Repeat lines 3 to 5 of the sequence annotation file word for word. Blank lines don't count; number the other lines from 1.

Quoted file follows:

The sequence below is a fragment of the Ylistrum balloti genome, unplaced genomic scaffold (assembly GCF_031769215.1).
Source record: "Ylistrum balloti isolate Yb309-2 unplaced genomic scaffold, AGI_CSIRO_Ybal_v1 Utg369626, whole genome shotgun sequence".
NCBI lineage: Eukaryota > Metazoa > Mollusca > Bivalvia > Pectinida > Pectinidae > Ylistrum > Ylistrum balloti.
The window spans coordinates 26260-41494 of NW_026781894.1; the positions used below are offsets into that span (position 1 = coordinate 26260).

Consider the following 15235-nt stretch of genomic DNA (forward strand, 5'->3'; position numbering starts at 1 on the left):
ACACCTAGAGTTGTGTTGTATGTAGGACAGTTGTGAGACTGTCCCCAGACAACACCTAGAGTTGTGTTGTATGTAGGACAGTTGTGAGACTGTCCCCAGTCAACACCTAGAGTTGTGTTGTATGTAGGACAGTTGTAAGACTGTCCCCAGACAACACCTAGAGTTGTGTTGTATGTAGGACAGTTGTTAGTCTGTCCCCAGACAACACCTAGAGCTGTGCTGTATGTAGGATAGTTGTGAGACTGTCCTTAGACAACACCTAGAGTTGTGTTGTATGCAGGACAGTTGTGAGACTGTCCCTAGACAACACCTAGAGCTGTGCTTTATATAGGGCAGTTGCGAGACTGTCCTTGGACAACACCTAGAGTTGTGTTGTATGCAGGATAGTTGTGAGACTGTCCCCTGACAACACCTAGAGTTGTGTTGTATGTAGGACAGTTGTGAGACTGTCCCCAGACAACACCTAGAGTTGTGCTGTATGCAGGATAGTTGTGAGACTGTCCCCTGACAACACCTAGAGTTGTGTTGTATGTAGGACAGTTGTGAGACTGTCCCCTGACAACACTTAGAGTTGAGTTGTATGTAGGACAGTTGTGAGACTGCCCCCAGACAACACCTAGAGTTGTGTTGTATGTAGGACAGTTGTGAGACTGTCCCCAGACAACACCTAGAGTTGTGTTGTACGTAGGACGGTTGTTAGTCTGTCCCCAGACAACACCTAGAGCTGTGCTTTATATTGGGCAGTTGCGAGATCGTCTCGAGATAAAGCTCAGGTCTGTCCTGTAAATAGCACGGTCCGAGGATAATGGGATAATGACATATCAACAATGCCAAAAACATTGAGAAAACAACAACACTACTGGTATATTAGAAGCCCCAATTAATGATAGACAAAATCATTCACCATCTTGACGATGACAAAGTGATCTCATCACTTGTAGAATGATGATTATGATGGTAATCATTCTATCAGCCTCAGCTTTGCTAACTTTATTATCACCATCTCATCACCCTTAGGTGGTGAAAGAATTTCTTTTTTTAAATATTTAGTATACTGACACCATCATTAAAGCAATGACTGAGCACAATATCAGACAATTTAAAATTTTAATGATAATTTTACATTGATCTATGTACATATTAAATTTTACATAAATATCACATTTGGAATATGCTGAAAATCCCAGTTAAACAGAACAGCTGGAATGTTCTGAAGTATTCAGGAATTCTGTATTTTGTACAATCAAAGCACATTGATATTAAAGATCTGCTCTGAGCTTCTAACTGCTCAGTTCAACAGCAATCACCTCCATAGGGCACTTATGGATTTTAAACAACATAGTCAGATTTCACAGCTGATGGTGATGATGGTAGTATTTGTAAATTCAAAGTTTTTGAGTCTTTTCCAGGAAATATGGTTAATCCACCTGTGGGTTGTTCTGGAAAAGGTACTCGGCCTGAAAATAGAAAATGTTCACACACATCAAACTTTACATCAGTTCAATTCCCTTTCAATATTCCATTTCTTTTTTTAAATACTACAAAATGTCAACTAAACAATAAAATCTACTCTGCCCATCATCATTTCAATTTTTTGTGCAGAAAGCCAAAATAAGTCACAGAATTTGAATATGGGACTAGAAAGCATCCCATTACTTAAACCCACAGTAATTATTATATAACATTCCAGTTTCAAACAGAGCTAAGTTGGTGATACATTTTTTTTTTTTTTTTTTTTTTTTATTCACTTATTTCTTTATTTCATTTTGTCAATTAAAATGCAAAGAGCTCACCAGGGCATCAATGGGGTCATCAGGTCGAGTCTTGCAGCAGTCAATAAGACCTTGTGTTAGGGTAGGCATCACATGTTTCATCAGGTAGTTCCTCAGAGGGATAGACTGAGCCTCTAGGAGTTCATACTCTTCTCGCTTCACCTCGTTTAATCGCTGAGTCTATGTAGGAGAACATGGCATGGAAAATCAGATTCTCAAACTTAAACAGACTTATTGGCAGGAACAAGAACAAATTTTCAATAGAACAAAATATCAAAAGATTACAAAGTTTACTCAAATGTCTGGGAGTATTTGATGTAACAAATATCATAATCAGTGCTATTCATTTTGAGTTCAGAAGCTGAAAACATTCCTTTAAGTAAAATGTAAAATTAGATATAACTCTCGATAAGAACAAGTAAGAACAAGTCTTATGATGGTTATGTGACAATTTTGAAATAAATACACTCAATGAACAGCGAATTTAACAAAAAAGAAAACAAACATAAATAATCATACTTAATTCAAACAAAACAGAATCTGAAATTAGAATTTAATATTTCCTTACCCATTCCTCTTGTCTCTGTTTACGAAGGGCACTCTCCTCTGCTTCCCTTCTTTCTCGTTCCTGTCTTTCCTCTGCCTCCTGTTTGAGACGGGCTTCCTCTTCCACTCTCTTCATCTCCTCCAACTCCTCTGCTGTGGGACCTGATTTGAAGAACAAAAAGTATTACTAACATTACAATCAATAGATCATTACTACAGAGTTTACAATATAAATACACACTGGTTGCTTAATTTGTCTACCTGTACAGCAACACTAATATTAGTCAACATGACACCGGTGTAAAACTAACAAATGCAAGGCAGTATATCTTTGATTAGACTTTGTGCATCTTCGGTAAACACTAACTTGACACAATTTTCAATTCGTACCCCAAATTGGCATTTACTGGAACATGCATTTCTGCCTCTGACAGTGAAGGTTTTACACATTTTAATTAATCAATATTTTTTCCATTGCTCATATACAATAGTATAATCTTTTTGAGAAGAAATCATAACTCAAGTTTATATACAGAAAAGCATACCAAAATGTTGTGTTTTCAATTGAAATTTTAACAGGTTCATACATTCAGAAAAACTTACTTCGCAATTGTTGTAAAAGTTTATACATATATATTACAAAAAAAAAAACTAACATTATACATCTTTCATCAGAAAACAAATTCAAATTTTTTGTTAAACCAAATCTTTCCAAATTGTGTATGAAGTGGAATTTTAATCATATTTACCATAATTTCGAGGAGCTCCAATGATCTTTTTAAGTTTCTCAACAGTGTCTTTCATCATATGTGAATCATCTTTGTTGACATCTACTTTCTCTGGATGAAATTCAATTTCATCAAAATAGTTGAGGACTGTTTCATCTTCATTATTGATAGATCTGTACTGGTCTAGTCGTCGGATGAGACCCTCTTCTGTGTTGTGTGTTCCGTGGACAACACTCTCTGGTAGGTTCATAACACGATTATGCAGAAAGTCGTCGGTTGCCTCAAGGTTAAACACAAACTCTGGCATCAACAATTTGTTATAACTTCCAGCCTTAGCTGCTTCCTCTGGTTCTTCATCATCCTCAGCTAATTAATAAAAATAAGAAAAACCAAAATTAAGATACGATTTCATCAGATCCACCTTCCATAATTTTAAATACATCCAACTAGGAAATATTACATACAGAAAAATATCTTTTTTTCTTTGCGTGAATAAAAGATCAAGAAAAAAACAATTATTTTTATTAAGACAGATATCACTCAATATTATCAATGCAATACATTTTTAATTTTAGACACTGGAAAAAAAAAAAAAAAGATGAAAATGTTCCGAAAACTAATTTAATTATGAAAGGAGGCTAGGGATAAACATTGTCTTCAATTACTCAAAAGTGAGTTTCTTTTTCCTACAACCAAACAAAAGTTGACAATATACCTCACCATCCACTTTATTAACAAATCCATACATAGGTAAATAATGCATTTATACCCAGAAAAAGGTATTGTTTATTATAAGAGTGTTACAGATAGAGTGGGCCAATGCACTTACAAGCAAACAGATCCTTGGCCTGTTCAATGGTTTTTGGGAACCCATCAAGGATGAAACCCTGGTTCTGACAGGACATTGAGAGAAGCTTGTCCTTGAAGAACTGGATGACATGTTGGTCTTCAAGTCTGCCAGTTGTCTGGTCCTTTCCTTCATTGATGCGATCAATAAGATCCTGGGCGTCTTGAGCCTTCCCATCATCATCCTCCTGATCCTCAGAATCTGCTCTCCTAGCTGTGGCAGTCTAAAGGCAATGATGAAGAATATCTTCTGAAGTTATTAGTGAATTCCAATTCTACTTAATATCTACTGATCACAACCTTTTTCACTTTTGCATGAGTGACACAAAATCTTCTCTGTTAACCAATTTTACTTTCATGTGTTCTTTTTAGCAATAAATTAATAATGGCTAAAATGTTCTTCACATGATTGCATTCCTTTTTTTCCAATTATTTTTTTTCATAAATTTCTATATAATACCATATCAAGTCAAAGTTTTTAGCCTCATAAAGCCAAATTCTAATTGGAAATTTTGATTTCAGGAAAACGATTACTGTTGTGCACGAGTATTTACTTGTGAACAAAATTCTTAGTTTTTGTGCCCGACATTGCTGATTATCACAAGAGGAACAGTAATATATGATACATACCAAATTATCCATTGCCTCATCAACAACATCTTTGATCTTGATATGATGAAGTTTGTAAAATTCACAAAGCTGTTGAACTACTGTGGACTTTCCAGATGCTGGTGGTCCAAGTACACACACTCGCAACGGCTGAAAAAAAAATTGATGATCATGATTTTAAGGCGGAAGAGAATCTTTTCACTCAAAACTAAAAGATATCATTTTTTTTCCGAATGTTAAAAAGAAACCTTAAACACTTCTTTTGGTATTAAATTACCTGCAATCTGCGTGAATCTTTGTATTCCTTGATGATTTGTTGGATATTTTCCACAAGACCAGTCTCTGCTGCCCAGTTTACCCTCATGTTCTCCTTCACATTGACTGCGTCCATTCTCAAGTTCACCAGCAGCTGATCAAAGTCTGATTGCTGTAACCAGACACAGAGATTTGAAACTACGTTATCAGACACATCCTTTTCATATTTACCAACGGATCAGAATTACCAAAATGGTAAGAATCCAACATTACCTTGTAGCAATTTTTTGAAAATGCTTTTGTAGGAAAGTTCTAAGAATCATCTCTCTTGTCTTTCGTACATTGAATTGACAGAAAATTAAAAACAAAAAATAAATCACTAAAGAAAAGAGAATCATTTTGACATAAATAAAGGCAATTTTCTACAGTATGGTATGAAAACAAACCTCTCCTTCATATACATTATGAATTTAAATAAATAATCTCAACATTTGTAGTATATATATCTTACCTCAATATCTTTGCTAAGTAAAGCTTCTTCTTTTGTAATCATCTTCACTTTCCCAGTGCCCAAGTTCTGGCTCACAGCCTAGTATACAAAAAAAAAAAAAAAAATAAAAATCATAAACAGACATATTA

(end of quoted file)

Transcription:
NCBI lineage: Eukaryota > Metazoa > Mollusca > Bivalvia > Pectinida > Pectinidae > Ylistrum > Ylistrum balloti.
The window spans coordinates 26260-41494 of NW_026781894.1; the positions used below are offsets into that span (position 1 = coordinate 26260).

Consider the following 15235-nt stretch of genomic DNA (forward strand, 5'->3'; position numbering starts at 1 on the left):